On the face of it, asking the public to shape your strategy seems an unusual step for a major retailer to take. It isn’t something you imagine Tesco or Sainsbury’s would do, although we know that they are constantly monitoring and measuring consumer attitudes like a barometer and we might well wish they would listen to our feedback. So why does this feel different, almost gauche?
Are we to believe this transparent honesty or, cynically, is it just a PR stunt to assist the recovery from recent scandals?
This is a very public move, very open - almost embarrassingly so. This shouldn’t feel out of place - yet it does
Heart on its sleeve
First off it is very public. Very open - almost embarrassingly so. In an age of authenticity and having a two-way dialogue with the consumer, this shouldn’t feel out of place – yet it does. But we have to remember the Co-op just isn’t like other organisations.
The Co-op is exactly what is says on the tin, a co-operative. It is membership based, so a consensus gathering process like this actually is something they do regularly, only with members not consumers. The only difference this time is that they are looking outside the organisation itself and asking the public. Brave and different but very true to the Co-op and Co-op values.
Let’s not forget that the Co-op is delightfully out of step with the rest of the retail pack. This is the organisation that brought Fairtrade to the UK retail arena, the organisation that has swept the board with CSR awards, it is the brand that people can trust. It was the birthplace of a new way of doing business.
So yes, this is public and a little odd, but if anyone has it in their DNA to do it, the Co-op does.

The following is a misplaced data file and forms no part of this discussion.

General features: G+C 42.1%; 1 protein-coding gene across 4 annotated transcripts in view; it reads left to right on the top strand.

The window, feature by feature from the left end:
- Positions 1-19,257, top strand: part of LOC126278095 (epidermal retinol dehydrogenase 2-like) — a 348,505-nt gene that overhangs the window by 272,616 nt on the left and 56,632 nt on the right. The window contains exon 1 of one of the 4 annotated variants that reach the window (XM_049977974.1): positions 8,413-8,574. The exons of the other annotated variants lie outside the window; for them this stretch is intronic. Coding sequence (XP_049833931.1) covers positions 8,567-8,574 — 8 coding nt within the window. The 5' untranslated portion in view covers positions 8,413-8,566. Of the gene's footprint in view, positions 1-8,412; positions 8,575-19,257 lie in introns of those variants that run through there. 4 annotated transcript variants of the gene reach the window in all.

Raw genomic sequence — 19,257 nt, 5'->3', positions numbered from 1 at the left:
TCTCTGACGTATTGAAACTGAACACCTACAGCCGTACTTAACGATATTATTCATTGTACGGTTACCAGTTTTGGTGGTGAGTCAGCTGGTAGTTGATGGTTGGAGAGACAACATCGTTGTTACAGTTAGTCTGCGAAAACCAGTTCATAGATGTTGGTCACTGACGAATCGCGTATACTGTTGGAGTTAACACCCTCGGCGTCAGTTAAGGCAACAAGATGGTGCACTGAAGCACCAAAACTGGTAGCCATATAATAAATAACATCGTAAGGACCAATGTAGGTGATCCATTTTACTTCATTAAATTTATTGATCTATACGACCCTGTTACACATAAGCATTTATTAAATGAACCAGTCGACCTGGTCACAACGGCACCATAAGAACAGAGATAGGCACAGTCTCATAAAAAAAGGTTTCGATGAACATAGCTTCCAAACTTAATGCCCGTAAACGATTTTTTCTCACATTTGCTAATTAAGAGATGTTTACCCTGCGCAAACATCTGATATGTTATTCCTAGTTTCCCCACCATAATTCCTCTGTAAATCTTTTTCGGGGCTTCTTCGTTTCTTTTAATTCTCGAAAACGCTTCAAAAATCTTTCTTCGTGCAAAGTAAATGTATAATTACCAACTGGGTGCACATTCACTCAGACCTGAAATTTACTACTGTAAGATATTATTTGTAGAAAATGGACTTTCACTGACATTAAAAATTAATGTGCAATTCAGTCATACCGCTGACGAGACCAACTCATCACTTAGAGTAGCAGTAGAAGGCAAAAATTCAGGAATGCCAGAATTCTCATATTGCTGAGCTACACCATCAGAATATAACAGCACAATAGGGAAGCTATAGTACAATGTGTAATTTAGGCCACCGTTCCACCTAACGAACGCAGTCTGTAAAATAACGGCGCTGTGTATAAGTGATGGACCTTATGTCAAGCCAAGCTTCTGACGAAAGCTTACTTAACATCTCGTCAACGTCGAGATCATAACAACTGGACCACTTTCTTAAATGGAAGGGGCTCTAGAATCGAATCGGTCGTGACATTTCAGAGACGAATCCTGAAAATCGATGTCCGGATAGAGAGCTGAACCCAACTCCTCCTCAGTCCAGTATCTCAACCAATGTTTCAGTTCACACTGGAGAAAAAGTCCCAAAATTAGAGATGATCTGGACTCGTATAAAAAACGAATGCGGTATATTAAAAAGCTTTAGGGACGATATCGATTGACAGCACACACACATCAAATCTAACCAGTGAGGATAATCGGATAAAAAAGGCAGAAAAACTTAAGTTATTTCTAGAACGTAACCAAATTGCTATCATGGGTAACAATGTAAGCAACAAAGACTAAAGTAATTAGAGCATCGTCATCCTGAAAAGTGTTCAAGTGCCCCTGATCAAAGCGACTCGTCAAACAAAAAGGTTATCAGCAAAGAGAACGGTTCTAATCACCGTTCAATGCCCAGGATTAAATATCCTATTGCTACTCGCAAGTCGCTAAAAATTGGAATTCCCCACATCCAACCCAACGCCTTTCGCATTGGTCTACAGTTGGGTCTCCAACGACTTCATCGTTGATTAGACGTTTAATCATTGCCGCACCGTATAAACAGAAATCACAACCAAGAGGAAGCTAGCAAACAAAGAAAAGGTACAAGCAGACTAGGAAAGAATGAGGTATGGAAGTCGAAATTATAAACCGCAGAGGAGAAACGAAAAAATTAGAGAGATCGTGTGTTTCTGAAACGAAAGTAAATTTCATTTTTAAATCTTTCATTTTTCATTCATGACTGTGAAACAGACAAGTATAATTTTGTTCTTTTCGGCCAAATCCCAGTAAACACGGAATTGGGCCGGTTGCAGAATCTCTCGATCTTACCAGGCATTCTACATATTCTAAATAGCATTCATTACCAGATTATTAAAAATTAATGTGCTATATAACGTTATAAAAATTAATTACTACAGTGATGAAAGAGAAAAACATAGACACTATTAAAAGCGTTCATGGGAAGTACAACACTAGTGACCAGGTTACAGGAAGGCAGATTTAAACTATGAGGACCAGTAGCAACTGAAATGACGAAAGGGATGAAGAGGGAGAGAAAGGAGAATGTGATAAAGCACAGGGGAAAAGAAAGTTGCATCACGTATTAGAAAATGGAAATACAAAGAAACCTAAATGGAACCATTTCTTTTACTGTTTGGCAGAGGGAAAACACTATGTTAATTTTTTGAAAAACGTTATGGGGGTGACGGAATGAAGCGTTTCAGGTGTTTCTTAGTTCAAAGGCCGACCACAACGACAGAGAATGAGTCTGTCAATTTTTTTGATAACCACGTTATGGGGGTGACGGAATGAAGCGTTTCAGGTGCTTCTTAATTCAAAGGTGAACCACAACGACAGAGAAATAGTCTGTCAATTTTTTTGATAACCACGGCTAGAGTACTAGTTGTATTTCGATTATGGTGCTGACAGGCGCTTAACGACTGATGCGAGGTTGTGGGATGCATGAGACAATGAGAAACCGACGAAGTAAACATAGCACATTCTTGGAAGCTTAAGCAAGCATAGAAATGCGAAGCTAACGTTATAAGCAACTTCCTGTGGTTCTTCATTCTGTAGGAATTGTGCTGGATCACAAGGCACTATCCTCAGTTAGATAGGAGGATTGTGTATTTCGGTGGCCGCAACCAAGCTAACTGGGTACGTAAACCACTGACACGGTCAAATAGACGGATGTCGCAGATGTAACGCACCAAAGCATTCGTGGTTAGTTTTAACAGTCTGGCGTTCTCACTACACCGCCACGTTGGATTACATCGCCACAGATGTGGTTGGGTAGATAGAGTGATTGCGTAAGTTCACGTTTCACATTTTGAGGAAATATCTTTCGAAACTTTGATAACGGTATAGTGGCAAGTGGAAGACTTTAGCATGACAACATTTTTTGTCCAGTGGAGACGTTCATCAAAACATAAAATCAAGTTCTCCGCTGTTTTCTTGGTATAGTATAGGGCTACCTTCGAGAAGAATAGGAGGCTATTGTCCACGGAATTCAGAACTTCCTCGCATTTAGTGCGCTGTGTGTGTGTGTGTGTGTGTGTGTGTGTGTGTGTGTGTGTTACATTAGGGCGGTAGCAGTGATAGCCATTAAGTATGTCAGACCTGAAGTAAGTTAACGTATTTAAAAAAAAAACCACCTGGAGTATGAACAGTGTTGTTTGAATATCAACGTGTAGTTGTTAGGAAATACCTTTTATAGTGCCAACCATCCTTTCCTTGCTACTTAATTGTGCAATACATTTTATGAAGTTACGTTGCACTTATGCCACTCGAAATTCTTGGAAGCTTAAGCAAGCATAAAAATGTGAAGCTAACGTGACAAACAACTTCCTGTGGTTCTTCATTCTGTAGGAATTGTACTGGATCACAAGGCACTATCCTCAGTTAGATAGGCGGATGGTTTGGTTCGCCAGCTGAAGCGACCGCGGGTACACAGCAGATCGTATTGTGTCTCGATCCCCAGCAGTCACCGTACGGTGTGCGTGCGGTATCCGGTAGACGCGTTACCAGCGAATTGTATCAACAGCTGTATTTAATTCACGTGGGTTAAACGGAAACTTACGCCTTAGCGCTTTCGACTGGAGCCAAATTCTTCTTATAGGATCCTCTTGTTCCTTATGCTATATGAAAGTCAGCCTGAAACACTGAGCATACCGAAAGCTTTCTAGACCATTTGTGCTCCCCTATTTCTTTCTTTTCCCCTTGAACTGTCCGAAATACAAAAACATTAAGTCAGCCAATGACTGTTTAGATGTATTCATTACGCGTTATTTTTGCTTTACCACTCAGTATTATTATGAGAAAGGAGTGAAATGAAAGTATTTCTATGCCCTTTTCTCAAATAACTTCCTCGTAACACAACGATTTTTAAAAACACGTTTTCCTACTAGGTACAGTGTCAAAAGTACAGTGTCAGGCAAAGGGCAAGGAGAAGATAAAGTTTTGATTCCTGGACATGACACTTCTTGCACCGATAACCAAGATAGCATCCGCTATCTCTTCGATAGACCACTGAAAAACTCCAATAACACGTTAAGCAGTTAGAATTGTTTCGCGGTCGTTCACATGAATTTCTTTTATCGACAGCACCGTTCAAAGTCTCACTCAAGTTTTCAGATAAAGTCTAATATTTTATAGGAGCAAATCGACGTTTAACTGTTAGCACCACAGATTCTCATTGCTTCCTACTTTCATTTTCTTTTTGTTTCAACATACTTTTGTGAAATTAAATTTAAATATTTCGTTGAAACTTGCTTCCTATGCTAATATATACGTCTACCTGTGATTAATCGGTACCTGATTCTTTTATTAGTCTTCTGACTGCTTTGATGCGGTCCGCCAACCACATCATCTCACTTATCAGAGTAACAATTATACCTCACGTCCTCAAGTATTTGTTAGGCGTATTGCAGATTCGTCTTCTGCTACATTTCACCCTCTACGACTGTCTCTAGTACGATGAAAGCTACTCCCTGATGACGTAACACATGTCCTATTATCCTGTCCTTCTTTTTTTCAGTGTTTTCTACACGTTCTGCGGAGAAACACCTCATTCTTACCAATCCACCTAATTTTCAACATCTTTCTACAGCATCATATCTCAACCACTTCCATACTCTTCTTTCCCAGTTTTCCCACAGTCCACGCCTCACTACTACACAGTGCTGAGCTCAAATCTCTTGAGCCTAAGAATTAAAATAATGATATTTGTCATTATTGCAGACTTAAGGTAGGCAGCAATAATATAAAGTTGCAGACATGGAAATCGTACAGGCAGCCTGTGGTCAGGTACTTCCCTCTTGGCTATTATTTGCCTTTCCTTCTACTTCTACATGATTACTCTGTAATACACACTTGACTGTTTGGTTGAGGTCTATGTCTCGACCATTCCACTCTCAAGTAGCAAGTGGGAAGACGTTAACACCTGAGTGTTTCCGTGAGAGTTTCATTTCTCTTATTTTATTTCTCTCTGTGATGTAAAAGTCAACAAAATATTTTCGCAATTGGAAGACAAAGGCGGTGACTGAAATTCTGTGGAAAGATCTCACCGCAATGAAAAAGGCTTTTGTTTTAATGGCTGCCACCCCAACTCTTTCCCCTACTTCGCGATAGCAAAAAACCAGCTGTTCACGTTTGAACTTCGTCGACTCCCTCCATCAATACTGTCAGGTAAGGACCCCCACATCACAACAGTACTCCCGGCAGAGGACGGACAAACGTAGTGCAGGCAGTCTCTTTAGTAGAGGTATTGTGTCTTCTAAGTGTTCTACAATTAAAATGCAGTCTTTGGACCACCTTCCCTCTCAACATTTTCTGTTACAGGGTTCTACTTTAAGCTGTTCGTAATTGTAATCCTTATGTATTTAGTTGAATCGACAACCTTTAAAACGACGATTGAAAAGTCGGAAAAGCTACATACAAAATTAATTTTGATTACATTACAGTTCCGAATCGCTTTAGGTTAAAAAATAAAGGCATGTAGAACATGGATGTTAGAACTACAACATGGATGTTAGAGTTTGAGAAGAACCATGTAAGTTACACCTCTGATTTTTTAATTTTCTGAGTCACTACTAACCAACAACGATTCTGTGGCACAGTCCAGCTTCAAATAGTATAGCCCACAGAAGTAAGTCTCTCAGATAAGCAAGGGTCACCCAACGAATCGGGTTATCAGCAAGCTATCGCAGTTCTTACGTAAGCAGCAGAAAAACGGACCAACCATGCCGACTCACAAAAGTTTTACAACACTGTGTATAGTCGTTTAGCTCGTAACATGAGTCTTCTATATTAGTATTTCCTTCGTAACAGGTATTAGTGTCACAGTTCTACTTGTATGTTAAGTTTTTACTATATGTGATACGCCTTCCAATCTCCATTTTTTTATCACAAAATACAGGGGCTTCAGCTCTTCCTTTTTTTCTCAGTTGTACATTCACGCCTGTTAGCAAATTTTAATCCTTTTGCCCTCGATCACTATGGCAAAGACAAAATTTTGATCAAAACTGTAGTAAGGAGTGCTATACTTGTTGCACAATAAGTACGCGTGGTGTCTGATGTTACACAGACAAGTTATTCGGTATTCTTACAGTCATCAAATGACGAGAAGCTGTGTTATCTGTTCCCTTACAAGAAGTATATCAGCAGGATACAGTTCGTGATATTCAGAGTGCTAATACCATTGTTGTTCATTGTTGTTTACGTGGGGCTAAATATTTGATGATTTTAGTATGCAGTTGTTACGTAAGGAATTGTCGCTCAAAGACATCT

Shock and scandal
The Co-op has never ever, in more 150 years history, been associated with any kind of scandal. Imagine the absolute shock it must be in
The next thing to think about is that until last year, the Co-op has never ever, in more 150 years history, been associated with any kind of scandal. Imagine the absolute shock that the business must be in – a business that has trust at the very core and seeks to do business as ethically as possible. What else could it do but hold its hands up and ask for forgiveness?
In the age of banks fixing Libor rates and traders gambling away our pensions, the Co-op appears to be the only institution to undertake such an act of penance, to step up and really take responsibility.
For this alone we should be heralding the Co-op as it may just start a new era of honesty and trust.
Add to this a new CEO. The appointment of Euan Sutherland less than a year ago marks the first time in what must be 50 years that an "outsider" is at the helm. The way the business is run and structured may be under new scrutiny and have a fresh perspective, but the Co-op has and always will be about consensus.
Whatever changes Mr Sutherland may wish to make or "outside" retail practices that could step change the organisation, will have to have full consensus and validation. Asking the consumers could be the best way to proceed, maybe even modernise with full permission.
Authenticity in a brand is about the most important value it can have
The real question the Co-op needs to ask is along the lines of: what is a co-operative in the 21st century and why does it matter and to whom?
It feels like a very clear message to the world that Co-op is not about to change its ethical stance or become something different, but it is full of intent to be better, more open, more in-tune and more in-step. More fit for purpose if you like – a champion of the people run the way the people want it.
All this leads me to believe that the Co-op really does care. For me authenticity in a brand is about the most important value it can have.